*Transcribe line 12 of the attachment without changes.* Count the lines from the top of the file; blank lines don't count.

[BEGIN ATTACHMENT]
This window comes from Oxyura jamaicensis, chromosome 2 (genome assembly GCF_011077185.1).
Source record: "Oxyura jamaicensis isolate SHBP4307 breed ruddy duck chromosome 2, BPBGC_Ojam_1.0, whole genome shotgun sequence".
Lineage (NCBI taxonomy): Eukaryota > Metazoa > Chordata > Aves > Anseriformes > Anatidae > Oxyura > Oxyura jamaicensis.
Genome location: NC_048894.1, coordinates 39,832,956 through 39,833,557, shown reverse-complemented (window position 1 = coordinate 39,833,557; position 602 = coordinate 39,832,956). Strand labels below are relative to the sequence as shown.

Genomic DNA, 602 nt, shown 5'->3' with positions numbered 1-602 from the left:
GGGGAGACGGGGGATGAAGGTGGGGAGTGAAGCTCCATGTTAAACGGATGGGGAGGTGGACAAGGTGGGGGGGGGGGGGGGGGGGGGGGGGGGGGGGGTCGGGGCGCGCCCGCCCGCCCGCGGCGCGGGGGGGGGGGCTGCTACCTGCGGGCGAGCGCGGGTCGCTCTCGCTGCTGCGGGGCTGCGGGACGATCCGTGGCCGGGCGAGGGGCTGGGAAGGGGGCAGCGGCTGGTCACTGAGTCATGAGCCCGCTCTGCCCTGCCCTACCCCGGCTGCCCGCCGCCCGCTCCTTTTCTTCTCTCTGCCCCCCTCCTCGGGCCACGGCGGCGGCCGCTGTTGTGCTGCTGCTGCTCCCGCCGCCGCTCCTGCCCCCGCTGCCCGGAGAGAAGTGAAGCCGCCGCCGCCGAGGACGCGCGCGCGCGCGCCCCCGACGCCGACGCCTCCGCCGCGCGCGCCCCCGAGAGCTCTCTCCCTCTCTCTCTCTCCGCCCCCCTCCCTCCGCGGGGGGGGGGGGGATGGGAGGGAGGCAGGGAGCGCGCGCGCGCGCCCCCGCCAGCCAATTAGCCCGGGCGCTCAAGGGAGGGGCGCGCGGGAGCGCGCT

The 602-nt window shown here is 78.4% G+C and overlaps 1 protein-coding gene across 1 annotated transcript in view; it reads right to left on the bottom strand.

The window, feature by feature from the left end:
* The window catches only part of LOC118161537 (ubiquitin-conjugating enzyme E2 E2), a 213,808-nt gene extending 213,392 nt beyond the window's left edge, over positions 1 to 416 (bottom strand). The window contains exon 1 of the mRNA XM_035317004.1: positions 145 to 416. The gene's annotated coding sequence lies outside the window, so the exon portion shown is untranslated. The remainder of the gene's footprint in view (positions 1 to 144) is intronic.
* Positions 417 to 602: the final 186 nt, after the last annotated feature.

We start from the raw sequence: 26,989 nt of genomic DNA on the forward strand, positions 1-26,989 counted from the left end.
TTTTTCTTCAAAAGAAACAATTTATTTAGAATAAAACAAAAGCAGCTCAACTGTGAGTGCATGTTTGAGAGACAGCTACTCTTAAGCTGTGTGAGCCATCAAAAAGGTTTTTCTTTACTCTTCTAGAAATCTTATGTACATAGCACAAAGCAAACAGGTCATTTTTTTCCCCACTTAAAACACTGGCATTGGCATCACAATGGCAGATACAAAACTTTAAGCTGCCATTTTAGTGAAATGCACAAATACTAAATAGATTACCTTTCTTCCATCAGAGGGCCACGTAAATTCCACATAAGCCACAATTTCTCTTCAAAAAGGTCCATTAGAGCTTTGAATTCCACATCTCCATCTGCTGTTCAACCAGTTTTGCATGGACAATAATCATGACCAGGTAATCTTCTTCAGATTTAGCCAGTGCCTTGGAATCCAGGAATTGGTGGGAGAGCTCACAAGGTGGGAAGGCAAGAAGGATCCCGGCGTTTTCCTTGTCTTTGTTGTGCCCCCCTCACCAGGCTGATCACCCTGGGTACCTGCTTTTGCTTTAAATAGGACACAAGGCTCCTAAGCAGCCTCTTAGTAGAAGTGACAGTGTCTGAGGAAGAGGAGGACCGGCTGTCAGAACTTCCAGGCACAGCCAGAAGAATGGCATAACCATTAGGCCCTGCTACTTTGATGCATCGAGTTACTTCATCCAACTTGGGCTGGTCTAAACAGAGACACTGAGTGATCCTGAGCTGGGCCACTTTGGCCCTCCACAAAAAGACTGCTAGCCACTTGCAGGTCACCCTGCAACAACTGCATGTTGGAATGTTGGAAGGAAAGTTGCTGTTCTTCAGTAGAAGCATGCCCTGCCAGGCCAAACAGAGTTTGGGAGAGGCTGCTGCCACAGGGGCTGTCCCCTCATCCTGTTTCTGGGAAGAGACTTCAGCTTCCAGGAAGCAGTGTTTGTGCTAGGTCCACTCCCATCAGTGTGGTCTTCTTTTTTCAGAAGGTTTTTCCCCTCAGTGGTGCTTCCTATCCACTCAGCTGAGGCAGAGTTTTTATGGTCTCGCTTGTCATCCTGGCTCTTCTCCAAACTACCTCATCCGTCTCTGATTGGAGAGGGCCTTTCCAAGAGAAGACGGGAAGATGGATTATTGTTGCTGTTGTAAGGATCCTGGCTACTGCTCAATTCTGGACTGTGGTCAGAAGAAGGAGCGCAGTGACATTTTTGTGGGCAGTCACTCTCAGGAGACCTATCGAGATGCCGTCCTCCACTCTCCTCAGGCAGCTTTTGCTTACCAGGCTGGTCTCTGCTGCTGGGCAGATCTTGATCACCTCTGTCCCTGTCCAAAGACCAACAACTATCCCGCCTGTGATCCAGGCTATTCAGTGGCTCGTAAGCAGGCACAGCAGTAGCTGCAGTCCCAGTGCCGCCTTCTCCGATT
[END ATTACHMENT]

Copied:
TTTTTCTTCAAAAGAAACAATTTATTTAGAATAAAACAAAAGCAGCTCAACTGTGAGTGCATGTTTGAGAGACAGCTACTCTTAAGCTGTGTGAGCCATCAAAAAGGTTTTTCTTTACTCTTCTAGAAATCTTATGTACATAGCACAAAGCAAACAGGTCATTTTTTTCCCCACTTAAAACACTGGCATTGGCATCACAATGGCAGATACAAAACTTTAAGCTGCCATTTTAGTGAAATGCACAAATACTAAATAGATTACCTTTCTTCCATCAGAGGGCCACGTAAATTCCACATAAGCCACAATTTCTCTTCAAAAAGGTCCATTAGAGCTTTGAATTCCACATCTCCATCTGCTGTTCAACCAGTTTTGCATGGACAATAATCATGACCAGGTAATCTTCTTCAGATTTAGCCAGTGCCTTGGAATCCAGGAATTGGTGGGAGAGCTCACAAGGTGGGAAGGCAAGAAGGATCCCGGCGTTTTCCTTGTCTTTGTTGTGCCCCCCTCACCAGGCTGATCACCCTGGGTACCTGCTTTTGCTTTAAATAGGACACAAGGCTCCTAAGCAGCCTCTTAGTAGAAGTGACAGTGTCTGAGGAAGAGGAGGACCGGCTGTCAGAACTTCCAGGCACAGCCAGAAGAATGGCATAACCATTAGGCCCTGCTACTTTGATGCATCGAGTTACTTCATCCAACTTGGGCTGGTCTAAACAGAGACACTGAGTGATCCTGAGCTGGGCCACTTTGGCCCTCCACAAAAAGACTGCTAGCCACTTGCAGGTCACCCTGCAACAACTGCATGTTGGAATGTTGGAAGGAAAGTTGCTGTTCTTCAGTAGAAGCATGCCCTGCCAGGCCAAACAGAGTTTGGGAGAGGCTGCTGCCACAGGGGCTGTCCCCTCATCCTGTTTCTGGGAAGAGACTTCAGCTTCCAGGAAGCAGTGTTTGTGCTAGGTCCACTCCCATCAGTGTGGTCTTCTTTTTTCAGAAGGTTTTTCCCCTCAGTGGTGCTTCCTATCCACTCAGCTGAGGCAGAGTTTTTATGGTCTCGCTTGTCATCCTGGCTCTTCTCCAAACTACCTCATCCGTCTCTGATTGGAGAGGGCCTTTCCAAGAGAAGACGGGAAGATGGATTATTGTTGCTGTTGTAAGGATCCTGGCTACTGCTCAATTCTGGACTGTGGTCAGAAGAAGGAGCGCAGTGACATTTTTGTGGGCAGTCACTCTCAGGAGACCTATCGAGATGCCGTCCTCCACTCTCCTCAGGCAGCTTTTGCTTACCAGGCTGGTCTCTGCTGCTGGGCAGATCTTGATCACCTCTGTCCCTGTCCAAAGACCAACAACTATCCCGCCTGTGATCCAGGCTATTCAGTGGCTCGTAAGCAGGCACAGCAGTAGCTGCAGTCCCAGTGCCGCCTTCTCCGATT